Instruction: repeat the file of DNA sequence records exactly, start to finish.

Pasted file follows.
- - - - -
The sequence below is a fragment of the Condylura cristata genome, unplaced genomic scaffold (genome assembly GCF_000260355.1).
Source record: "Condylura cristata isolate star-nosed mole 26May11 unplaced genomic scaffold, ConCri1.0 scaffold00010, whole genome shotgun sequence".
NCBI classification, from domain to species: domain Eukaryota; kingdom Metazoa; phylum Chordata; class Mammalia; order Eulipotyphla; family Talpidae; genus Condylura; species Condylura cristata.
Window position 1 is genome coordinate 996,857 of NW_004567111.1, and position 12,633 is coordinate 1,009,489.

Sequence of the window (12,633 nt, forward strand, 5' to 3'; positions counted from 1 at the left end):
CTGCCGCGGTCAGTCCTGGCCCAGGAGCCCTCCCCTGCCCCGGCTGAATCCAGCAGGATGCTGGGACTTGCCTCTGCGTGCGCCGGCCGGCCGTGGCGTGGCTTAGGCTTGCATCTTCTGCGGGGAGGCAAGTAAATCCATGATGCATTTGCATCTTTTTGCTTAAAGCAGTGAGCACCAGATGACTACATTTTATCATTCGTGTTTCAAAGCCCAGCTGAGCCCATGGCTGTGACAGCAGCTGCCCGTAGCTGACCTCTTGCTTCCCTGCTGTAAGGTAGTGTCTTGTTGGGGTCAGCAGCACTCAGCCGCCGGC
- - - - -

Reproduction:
The sequence below is a fragment of the Condylura cristata genome, unplaced genomic scaffold (genome assembly GCF_000260355.1).
Source record: "Condylura cristata isolate star-nosed mole 26May11 unplaced genomic scaffold, ConCri1.0 scaffold00010, whole genome shotgun sequence".
NCBI classification, from domain to species: domain Eukaryota; kingdom Metazoa; phylum Chordata; class Mammalia; order Eulipotyphla; family Talpidae; genus Condylura; species Condylura cristata.
Window position 1 is genome coordinate 996,857 of NW_004567111.1, and position 12,633 is coordinate 1,009,489.

Sequence of the window (12,633 nt, forward strand, 5' to 3'; positions counted from 1 at the left end):
CTGCCGCGGTCAGTCCTGGCCCAGGAGCCCTCCCCTGCCCCGGCTGAATCCAGCAGGATGCTGGGACTTGCCTCTGCGTGCGCCGGCCGGCCGTGGCGTGGCTTAGGCTTGCATCTTCTGCGGGGAGGCAAGTAAATCCATGATGCATTTGCATCTTTTTGCTTAAAGCAGTGAGCACCAGATGACTACATTTTATCATTCGTGTTTCAAAGCCCAGCTGAGCCCATGGCTGTGACAGCAGCTGCCCGTAGCTGACCTCTTGCTTCCCTGCTGTAAGGTAGTGTCTTGTTGGGGTCAGCAGCACTCAGCCGCCGGC